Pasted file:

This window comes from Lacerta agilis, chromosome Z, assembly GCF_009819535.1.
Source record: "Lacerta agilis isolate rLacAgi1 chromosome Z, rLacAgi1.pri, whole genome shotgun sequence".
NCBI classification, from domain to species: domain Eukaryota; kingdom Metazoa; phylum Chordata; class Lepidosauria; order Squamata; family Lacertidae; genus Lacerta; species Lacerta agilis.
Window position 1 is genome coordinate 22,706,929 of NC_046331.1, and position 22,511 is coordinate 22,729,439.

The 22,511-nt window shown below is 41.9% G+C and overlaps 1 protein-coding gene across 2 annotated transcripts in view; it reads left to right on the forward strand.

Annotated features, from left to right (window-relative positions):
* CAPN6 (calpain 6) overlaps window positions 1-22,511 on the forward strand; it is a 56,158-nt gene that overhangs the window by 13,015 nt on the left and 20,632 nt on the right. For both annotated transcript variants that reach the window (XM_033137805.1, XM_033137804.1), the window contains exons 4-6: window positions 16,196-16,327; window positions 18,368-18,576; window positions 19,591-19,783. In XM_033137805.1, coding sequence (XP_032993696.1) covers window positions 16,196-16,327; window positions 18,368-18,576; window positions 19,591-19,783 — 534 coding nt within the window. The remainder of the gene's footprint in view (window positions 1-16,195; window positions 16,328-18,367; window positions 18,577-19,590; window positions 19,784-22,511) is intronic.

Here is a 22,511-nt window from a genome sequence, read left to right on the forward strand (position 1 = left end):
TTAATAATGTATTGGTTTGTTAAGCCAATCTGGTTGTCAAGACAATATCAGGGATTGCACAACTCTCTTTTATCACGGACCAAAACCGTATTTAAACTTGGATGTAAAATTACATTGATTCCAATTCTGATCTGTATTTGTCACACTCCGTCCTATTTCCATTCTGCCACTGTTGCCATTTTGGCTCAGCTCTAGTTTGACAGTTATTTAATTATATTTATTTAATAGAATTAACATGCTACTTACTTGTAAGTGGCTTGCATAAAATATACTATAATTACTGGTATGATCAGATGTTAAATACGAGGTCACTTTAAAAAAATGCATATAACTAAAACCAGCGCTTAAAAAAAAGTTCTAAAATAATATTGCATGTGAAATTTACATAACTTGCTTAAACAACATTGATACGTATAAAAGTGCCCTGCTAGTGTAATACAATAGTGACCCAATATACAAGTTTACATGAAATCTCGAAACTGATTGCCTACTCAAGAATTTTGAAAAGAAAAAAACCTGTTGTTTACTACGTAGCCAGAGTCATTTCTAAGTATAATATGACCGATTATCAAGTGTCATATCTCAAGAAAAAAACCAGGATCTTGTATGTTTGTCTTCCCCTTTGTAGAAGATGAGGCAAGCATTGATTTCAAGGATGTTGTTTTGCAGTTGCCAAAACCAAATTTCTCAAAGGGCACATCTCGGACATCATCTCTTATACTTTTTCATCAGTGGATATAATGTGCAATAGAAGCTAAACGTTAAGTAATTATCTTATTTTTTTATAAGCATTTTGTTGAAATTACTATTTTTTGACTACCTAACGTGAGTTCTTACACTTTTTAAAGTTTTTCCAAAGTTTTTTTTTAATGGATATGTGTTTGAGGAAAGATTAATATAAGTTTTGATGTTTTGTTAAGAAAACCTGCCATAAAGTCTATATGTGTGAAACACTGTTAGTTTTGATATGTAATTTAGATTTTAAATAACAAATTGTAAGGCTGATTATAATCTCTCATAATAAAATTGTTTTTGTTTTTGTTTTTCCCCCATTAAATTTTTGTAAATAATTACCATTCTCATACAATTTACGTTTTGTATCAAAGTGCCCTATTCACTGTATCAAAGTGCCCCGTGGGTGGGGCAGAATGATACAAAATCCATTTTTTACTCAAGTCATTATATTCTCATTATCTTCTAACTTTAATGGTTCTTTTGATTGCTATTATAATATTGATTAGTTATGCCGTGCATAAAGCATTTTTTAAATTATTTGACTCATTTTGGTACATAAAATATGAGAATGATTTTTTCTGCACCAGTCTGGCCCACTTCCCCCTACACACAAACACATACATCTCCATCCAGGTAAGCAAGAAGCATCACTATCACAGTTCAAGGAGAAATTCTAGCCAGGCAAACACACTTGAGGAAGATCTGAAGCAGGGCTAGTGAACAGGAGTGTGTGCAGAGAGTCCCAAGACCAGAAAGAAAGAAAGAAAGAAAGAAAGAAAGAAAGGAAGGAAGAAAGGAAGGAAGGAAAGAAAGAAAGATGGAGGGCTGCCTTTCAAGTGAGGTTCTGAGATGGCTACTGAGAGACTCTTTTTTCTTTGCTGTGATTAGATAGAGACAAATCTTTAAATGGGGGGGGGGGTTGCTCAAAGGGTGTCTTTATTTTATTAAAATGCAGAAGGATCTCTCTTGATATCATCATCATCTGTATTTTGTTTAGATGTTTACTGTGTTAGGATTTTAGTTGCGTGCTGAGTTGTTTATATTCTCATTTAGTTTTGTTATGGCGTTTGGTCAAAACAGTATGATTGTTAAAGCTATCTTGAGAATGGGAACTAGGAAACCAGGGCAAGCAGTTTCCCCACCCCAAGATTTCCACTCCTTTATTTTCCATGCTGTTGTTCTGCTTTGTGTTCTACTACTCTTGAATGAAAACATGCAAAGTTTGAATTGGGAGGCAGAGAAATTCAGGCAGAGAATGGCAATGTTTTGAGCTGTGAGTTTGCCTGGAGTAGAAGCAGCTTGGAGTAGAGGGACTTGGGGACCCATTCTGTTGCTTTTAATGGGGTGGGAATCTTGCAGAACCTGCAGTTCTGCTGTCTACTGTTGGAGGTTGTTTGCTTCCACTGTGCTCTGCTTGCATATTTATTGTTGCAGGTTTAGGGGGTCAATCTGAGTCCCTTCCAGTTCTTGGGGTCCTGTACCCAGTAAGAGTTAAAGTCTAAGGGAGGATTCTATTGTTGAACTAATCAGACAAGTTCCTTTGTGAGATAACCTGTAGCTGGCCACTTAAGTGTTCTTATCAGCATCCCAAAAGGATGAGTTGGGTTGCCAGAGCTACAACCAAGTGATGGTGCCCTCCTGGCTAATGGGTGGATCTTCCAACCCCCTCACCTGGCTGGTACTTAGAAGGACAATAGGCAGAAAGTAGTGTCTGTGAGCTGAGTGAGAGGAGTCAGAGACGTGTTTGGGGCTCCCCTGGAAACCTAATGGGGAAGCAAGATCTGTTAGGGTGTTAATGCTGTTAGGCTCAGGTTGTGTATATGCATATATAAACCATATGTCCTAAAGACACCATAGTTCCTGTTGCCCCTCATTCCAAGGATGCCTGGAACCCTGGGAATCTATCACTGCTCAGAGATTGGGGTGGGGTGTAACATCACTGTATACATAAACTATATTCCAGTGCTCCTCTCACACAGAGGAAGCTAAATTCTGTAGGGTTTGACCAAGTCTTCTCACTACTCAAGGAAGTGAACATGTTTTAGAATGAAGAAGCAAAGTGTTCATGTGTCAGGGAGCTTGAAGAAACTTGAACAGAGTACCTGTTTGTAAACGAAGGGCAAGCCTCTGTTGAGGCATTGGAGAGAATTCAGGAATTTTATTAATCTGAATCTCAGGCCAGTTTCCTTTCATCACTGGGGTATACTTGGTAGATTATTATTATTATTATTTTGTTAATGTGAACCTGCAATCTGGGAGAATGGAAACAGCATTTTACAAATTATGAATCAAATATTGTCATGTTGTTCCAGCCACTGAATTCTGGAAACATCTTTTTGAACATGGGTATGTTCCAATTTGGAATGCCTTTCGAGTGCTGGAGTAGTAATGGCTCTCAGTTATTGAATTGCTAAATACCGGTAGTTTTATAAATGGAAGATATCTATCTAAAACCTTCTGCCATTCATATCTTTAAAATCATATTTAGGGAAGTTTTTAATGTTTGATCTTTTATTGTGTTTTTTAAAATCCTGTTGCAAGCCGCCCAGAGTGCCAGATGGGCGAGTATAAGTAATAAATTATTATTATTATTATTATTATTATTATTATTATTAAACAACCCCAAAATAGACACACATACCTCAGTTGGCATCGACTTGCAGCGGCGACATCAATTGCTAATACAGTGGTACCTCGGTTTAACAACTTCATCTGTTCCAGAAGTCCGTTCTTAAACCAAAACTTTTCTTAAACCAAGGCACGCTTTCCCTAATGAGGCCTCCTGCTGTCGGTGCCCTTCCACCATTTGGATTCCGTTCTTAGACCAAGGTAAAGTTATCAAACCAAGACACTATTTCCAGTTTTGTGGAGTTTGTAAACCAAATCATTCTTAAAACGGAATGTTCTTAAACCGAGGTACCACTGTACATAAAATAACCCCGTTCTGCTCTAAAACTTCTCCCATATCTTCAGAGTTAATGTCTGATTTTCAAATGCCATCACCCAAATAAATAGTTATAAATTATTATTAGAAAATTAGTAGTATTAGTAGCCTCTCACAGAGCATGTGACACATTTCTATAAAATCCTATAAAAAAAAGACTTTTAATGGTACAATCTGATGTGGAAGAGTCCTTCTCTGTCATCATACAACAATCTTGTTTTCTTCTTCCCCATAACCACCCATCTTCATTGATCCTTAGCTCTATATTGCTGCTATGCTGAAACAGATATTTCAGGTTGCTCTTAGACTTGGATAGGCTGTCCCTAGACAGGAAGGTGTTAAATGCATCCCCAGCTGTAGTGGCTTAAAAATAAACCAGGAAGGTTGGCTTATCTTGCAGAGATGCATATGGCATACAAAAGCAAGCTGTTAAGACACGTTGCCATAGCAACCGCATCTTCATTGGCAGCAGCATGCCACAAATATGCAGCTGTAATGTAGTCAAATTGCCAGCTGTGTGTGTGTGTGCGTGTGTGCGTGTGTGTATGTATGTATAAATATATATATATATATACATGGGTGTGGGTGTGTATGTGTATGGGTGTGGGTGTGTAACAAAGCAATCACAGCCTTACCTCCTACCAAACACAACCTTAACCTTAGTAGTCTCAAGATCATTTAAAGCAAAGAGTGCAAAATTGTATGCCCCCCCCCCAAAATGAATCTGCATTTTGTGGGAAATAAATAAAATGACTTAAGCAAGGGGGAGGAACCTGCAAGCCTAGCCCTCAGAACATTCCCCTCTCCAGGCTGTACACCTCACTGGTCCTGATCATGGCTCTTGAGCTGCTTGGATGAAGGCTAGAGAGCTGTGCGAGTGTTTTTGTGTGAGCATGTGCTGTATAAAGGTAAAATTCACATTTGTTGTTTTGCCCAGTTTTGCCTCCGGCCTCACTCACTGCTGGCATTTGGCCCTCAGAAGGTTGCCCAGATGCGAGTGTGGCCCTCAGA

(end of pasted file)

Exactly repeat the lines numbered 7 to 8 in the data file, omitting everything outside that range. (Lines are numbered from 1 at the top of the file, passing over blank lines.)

* CAPN6 (calpain 6) overlaps window positions 1-22,511 on the forward strand; it is a 56,158-nt gene that overhangs the window by 13,015 nt on the left and 20,632 nt on the right. For both annotated transcript variants that reach the window (XM_033137805.1, XM_033137804.1), the window contains exons 4-6: window positions 16,196-16,327; window positions 18,368-18,576; window positions 19,591-19,783. In XM_033137805.1, coding sequence (XP_032993696.1) covers window positions 16,196-16,327; window positions 18,368-18,576; window positions 19,591-19,783 — 534 coding nt within the window. The remainder of the gene's footprint in view (window positions 1-16,195; window positions 16,328-18,367; window positions 18,577-19,590; window positions 19,784-22,511) is intronic.

Here is a 22,511-nt window from a genome sequence, read left to right on the forward strand (position 1 = left end):